Tensions remain hot on west side development

City watch
By IAN DONNIS  |  May 10, 2006

Critics have suspected for several years that a string of development on Providence’s West Side — radiating from the back of the Providence Place Mall and continuing toward Olneyville Square — was nothing less than the cutting edge of gentrification. Such fears were only confirmed recently when a leasing agent for Rising Sun Mills, a loft-style apartment complex on Valley Street, harshly described an “us vs. them” atmosphere in a surreptitiously recorded videotape.

Although Rising Sun’s developers, the Armory Revival Company of Providence and Struever Brothers Eccles & Rouse of Baltimore, disassociated themselves from the comments made by Karen Shugrue (who resigned her sales job with Armory Revival), the remarks brought a divisive debate into the open. When the videotapes were posted on the www.rifuture.org blog, the two artists who recorded the remarks were hailed as heroes by members of the local indie community and bitterly condemned by self-described residents of Rising Sun.

Last Thursday, May 4, in an attempt to address some of the related concerns, Bill Struever of Struever Brothers met at Rising Sun with some Olneyville artists, including Brian Chippendale of Lightning Bolt, and other interested parties. Although both sides cite the need for more dialogue and a more inclusive approach to development, it remains to be seen what will happen with the matter at hand — a building near Olneyville Square utilized by Chippendale and some other artists, which Struever Brothers has an option to buy.

Struever, who left a huddle with Mayor David N. Cicilline to get to the meeting with the artists, says Struever Brothers — which is pursuing the American Locomotive mixed-use development in the shadow of the mall — wants to try to address community concerns. “We believe there needs to be a more organized planning process of the Valley neighborhood that involves all of the stakeholders in an effective way, in a constructive dialogue about the challenges, the opportunities, and the concerns, so that people aren’t being surprised and feeling that they don’t have a voice,” Struever says.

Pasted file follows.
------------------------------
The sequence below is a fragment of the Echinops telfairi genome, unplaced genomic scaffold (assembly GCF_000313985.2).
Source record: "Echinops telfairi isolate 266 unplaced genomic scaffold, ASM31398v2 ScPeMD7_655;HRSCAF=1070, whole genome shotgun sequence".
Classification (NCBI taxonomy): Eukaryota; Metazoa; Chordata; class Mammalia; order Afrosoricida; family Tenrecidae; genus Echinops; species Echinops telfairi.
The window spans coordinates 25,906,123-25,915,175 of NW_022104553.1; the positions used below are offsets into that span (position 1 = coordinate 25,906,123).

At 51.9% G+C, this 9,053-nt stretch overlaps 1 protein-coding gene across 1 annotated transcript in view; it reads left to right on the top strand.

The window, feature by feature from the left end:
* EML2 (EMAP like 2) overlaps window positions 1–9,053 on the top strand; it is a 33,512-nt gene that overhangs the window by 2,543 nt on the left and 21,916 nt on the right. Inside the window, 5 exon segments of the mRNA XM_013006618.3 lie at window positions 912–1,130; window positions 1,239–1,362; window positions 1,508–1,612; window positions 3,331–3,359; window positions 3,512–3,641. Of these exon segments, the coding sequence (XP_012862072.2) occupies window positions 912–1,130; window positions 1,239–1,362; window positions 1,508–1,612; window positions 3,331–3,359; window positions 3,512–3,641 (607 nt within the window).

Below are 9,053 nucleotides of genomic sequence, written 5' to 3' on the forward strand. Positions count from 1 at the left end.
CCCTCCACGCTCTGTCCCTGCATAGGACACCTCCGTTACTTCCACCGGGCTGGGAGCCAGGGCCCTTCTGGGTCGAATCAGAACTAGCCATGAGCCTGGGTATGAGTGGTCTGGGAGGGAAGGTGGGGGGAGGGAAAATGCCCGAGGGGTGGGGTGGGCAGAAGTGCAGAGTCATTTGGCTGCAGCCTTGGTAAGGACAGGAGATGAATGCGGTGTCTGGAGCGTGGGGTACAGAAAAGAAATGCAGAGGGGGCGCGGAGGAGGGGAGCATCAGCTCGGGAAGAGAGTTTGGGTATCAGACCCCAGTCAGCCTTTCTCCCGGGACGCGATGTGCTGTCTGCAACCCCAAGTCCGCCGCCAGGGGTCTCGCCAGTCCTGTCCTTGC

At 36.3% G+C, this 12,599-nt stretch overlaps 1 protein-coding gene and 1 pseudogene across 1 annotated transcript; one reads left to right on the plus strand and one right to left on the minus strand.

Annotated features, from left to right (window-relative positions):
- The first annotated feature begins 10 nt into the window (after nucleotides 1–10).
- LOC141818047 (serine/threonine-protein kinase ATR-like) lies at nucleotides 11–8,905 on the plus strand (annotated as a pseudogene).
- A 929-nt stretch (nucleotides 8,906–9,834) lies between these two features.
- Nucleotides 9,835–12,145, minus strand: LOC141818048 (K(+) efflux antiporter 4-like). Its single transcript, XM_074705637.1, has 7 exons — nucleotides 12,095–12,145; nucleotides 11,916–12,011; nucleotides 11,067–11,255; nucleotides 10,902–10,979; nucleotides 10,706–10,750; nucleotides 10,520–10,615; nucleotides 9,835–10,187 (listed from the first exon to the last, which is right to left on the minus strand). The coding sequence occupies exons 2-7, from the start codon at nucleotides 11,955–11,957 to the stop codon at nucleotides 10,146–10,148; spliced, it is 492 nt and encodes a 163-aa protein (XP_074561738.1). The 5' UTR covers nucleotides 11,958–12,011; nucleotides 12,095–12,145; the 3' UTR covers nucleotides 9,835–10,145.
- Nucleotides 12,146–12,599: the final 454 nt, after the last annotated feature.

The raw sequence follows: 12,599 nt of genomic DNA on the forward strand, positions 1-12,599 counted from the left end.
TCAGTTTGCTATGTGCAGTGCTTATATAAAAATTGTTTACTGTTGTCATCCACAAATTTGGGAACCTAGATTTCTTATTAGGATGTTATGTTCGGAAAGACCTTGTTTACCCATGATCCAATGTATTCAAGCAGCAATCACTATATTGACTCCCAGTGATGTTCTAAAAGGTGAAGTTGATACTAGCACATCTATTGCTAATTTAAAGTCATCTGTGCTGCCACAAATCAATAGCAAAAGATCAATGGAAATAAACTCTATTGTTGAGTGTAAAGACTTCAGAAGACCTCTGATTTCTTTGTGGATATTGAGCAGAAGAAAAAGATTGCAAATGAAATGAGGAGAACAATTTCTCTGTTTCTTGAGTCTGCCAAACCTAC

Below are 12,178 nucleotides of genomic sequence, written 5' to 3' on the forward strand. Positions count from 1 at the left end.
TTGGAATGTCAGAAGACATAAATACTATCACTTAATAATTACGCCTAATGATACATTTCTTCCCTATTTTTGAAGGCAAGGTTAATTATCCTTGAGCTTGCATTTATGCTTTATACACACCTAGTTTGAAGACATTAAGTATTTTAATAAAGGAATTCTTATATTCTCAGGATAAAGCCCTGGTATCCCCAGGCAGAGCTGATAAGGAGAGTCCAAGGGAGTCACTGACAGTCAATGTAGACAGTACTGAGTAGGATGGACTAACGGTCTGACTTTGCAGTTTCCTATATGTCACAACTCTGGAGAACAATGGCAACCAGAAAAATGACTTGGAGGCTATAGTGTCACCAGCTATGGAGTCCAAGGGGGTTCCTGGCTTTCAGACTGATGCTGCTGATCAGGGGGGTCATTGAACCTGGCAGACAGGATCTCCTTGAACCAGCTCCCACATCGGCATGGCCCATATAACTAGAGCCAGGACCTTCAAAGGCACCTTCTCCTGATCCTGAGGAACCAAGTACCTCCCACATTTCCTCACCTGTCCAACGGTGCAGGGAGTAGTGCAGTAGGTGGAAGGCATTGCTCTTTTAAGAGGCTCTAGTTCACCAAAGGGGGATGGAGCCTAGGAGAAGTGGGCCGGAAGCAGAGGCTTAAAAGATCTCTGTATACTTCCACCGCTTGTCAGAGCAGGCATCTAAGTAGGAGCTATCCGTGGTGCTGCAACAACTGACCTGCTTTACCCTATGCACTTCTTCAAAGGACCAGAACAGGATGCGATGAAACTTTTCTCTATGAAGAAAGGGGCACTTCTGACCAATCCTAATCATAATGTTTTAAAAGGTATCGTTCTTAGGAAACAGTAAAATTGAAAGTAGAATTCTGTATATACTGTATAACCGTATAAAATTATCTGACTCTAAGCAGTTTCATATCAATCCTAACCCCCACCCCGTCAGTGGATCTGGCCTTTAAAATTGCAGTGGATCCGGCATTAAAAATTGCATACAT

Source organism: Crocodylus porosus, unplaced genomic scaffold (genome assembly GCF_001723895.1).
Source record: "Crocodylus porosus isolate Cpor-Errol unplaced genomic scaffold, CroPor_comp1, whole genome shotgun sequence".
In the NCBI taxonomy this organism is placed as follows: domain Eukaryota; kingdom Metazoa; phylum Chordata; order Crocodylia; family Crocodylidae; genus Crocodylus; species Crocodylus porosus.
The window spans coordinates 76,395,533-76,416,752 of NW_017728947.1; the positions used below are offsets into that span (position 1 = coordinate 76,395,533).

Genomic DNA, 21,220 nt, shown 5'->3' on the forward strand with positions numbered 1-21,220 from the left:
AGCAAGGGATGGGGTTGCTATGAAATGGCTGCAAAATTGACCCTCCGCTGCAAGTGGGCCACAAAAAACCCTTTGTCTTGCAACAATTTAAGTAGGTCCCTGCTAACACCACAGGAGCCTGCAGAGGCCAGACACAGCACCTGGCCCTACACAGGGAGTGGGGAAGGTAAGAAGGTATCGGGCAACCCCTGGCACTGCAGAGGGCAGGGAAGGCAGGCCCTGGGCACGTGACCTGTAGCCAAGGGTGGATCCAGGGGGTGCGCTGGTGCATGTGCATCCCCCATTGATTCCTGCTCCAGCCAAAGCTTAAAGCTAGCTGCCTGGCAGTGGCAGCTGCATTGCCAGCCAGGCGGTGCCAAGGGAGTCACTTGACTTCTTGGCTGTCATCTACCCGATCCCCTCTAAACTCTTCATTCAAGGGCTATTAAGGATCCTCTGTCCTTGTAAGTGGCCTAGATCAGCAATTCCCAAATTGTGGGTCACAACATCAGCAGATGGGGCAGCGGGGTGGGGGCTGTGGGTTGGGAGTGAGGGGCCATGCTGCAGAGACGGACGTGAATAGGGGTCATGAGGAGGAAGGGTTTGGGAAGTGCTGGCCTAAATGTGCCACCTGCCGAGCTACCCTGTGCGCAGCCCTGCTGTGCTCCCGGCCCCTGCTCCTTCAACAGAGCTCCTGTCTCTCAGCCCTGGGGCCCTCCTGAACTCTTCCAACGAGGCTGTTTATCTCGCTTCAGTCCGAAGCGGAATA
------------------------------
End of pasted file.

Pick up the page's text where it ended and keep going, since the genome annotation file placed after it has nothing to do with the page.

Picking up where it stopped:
But Laura Mullen, the artists’ affordable housing liaison for the Rhode Island State Council for the Arts, is skeptical about such talk, both when it comes to the Olneyville building under discussion and the larger questions of who benefits from development in Providence, and how it takes place. Mullen, who participated in the May 4 meeting and has taken part in other discussions with Struever Brothers and Armory Revival, says Olneyville “is struggling to maintain its cohesiveness and I would hope that those guys would be a willing participant in that struggle.”

Plans for the Olneyville building remain up in the air; Struever says his company may or may not go ahead with a purchase.

Part of the broader difficulty stems from Cicilline administration’s enthusiasm for development, in part since cash-poor Providence needs to build its tax base. There could come a time, though, when the indie artists who lend the city considerable cachet (like Chippendale, who has been bounced out of a string of homes) find that Providence is no longer a hospitable environment.

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